The newspaper courier also stated that he saw another individual talking on a cell phone standing by the road at the location of the fire. He presumed the individual also was placing a call to 911 but was unable to verify the nature of the call. It is unknown at this time whether the courier recognized the man he saw standing by the road.
Another problem is the excessive use of detail in the story. According to www.businessinsider.com, too much information is a sign that a person is lying.(7) This was certainly displayed in Mr. Fehr's interview with The Eagle-Record.(1)
The greatest example of this was the mention of the piano. If Mr. Fehr had simply mentioned that there was a piano in the home and that he acquired it from a certain person (in this case, Yvonne Berry, wife of Tom Berry, a local attorney, who received it from a fellow attorney Gedney Howe of Charleston), then no suspicion would be raised. Instead, not only does Mr. Fehr go to great lengths to describe the piano, but also who he acquired it from and who that person acquired it from. This suggests that Mr. Fehr knew about the fire before it happened.
Another example that this is an example of arson, and cover-up of arson, is the description of events after firefighters arrived on the scene. The following is recorded exactly as it appears in The Eagle-Record:
"One by one the firemen unfurled their hoses, drawing water from hydrants on Bryant Street at the intersections of Berry and Raysor streets. No one was in the home at the time of the fire and there were no injuries reported afterwards. The smoldering site, given the size of the home and the intensity of the blaze, was not officially cleared by the Fire Department util almost three in the afternoon, at which time investigators were called in to determine the specific cause of the blaze."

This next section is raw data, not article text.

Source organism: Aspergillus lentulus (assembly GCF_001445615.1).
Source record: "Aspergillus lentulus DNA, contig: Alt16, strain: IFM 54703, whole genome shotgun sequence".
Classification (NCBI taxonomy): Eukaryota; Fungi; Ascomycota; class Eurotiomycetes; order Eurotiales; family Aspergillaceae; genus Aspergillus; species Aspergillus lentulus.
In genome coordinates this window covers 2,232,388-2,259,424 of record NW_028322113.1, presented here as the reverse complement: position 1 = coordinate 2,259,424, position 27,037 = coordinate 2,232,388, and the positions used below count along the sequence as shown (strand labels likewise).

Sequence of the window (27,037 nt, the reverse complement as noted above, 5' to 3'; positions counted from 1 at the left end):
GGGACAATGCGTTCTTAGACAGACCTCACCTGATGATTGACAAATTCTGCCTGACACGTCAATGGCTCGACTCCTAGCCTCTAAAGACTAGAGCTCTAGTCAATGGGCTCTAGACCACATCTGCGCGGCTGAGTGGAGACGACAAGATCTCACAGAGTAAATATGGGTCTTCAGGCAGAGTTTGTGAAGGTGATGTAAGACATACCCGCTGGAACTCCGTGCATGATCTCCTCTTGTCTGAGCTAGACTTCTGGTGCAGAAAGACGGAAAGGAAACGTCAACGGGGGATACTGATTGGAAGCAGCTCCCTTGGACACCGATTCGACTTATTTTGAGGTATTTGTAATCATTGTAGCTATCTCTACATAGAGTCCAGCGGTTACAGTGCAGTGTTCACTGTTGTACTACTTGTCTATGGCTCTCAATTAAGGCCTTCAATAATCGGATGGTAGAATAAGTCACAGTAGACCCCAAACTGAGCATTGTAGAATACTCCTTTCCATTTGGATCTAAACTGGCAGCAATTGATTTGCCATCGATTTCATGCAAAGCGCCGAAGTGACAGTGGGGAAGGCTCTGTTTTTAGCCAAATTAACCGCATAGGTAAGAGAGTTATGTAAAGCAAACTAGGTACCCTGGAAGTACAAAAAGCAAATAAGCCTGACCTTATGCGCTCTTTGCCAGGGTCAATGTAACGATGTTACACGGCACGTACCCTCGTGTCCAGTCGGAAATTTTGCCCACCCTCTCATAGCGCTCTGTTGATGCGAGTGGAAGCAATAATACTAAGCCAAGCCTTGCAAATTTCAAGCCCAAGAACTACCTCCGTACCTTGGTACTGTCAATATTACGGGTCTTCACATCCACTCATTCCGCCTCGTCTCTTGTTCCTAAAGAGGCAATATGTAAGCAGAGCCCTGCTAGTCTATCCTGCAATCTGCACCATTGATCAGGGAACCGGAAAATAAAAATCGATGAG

What need did The Eagle-Record have in stating the firemen unfurled their hoses "one by one?" The answer: There is none. Clearly this is a planted statement designed to draw away the reader's attention from what happened with sensationalism. This sort of trick us commonly used with magicians and con artists, people with something to hide.
Another thing that suggests arson and arson cover-up is the fact that Mr. Fehr "recognized" the home he had purchased. Since Mr. Fehr is reported to be out of town at the time of the fire, it only stands to reason that he would have been contacted and told that his house had burned to the ground. The person/persons contacting him (likely Chief Atkinson with the SGFD) would have asked Mr. Fehr if he owned the home at 305 Bryant Street, to which Mr. Fehr would have replied he did. There stands then no reason for Mr. Fehr to have to 'recognize' his home. In doing so, Mr. Fehr openly attempted to cover up his involvement in the crime.
Brian Fehr, members of the St. George Fire Department, and possibly others appear to stand guilty of arson, conspiracy to commit arson, arson cover-up, and insurance fraud. If this goes to trial and the parties involved are convicted on all charges, they face up to 40 years in prison.
(1) The Eagle-Record, Number 09/Volume 116, February 26, 2015, Page 1
(6) unnamed source